Once upon a time, I was a hoarder. Not unlike the average Florida homeowner type, who fills their living room with every newspaper ever printed since 1937, has a front lawn filled with car tires, rusting appliances, old furniture, and pink flamingos. I was actually worse.
I was a plugin hoarder.
What is a Plugin?
Plugins are either a godsend or a nightmare. A plugin can be a small, simple program, or a fairly complex one, depending on its role. Basically, think of WordPress, the blogging platform as Windows or Mac OS. Plugins are add-on programs, like Picasa or Skype on your computer, that add functionality to WordPress.
The Problem with Plugins
Plugins in and of themselves are not the problem. It’s when you start adding them for their “coolness” or for – usually unnecessary features.
Pretty much anyone can develop and program a plugin to give away for free or sell it. The problem is that plugin quality can vary tremendously. Some developers don’t always test their plugins to make sure they play nice with other plugins. Many don’t even bother updating them for months, which can leave your site riddled with security vulnerabilities – an open door for hackers – or cause instability issues, when they haven’t been updated and tested against new versions of WordPress .
Too many plugins on your site and page loading times will climb up. Nothing makes a new visitor leave your site faster than having to wait an extra second for a page to load. Yeah, we’re finicky like that.
Plugins also increment your site’s server load. Think back to a time when you’ve had too many programs open in your computer, causing it to freeze up like Han Solo on carbonite. Too many active plugins running amok will do that to your server. In fact, if your WordPress installation is overloading the server on your host, your blog will be shut down faster than a sumo wrestler at an all-you-can-eat buffet.
This happened to me last year, when my blog was shut down by my host. I spent days in a frantic cat and mouse game, trying to figure out which plugin was freezing up the server. Eventually, I gave up and decided to finally – Finally! – take things seriously and go pro with the site.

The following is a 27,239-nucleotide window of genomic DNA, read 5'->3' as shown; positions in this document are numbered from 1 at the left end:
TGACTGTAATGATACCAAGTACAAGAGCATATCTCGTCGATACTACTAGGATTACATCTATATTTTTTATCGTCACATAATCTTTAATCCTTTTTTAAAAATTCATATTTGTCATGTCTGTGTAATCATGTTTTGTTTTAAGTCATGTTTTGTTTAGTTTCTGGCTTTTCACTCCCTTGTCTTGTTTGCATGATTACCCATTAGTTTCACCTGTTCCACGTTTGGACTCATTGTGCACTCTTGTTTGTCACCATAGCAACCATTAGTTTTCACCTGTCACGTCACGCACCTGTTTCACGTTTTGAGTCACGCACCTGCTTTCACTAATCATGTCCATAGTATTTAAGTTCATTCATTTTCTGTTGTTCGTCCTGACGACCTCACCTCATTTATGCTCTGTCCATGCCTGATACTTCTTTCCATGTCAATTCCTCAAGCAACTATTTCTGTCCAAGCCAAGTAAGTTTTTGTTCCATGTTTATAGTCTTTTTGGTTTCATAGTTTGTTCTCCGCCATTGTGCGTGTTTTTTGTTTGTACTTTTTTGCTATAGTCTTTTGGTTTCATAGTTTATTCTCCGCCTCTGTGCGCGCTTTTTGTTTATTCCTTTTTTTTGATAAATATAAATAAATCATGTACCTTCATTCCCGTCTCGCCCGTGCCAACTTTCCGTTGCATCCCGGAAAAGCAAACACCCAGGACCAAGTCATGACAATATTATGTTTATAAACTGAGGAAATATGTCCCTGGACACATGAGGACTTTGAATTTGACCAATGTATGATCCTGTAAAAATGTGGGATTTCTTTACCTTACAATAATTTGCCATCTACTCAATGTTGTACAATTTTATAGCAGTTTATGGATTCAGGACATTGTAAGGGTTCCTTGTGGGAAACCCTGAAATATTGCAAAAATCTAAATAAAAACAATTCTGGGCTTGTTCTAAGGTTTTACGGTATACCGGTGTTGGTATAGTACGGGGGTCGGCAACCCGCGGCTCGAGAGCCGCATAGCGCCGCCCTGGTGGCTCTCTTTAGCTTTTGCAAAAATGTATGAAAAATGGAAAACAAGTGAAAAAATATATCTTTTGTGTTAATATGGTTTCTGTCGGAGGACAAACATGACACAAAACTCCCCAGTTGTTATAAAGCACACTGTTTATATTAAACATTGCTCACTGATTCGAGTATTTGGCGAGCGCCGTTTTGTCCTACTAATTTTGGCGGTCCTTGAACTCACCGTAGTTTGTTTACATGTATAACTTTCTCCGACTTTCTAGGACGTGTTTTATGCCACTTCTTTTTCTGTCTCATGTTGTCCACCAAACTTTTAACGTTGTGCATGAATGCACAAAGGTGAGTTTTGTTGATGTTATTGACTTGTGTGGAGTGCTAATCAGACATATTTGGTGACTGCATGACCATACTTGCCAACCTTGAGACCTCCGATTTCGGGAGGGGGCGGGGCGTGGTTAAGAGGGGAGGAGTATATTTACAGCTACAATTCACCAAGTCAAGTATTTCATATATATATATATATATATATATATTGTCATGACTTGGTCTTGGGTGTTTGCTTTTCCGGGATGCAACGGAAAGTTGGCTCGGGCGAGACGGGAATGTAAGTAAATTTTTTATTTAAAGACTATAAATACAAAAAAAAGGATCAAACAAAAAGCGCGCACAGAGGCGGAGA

I completely gutted my WordPress installation and moved from a cobbled-together-with-bubble-gum-and-rubber-band free WordPress Franken-theme to the more robust and stable Genesis Framework. I also streamlined my plugin collection down to the essentials. I’m delighted to report I haven’t had server problems since then.
Why You Need the Jetpack Plugin
Which brings me to today’s Tech Corner post. I’ll share with you the one plugin I consider a must have: the Jetpack plugin. This plugin is firmly planted on the “godsend” column. Not only is it well designed and frequently updated, but it has a ton of features that will allow you to get rid of many other smaller plugins that do essentially the same thing Jetpack does.
This is a two-part series – yeah, it’s that feature packed. The first part will cover Jetpack’s installation, initial setup, and three cool features that will make your life easier right away. Let’s get started.
Installing Jetpack is pretty straightforward. Just go to your WordPress plugin repository and look for Jetpack. You can also download it and install it from Jetpack’s own website, but that’s just adding unnecessary extra steps. Install it and activate it.
Now, this second step is not strictly necessary, but you’ll need to do it if you want to use some of Jetpack’s features. You’ll need to create an account at WordPress.com, which is free. You can create your account from within Jetpack, once the plugin is activated, but I find it’s easier if one creates the account first and enter the information when requested.
The first three options displayed by Jetpack are displayed below:
Publicize: Allows you immediately and automatically post any published post to your Twitter, Facebook, LinkedIn, and Tumbler accounts.
When you click the “Configure” button, it will allow you to connect any accounts you have (Facebook and Twitter in my case) to Jetpack. You’ll also have the option to add Sharing buttons, which will allow your readers to share your post on their social medial networks.
I don’t like to overload people with every single options, so I stick to the social networks I participate in, which are Facebook, Twitter, Google+, and Pinterest. I also add the option to e-mail post, in case someone just wants to send the post to only one friend in particular. I’ve also added Pocket, which is an excellent app for saving articles to read later on a mobile device.
WordPress.com Stats: Lets you have access to your site’s stats right from your dashboard.
This one does what the name says. It gives you a breakdown by day, week, or month of where your visitors are coming from, what posts are most popular, search engine terms (which words they used to find your site on Google, etc), and what links they clicked on.
Make sure that registered viewer boxes are unchecked in the configuration options, as you don’t want your own visits to the site to skew the numbers.
Notifications: It gives you status updates about how many likes a particular post has received and whether you have received comments on a specific post.
This option I don’t nearly use as much, since I can see notifications right from the Dashboard when I log in. Useful if you’re not in the Dashboard page, I guess.
So that’s it for now, as this post has gotten a lot longer than I planned.
Do you use Jetpack?
Would you recommend another plugin instead?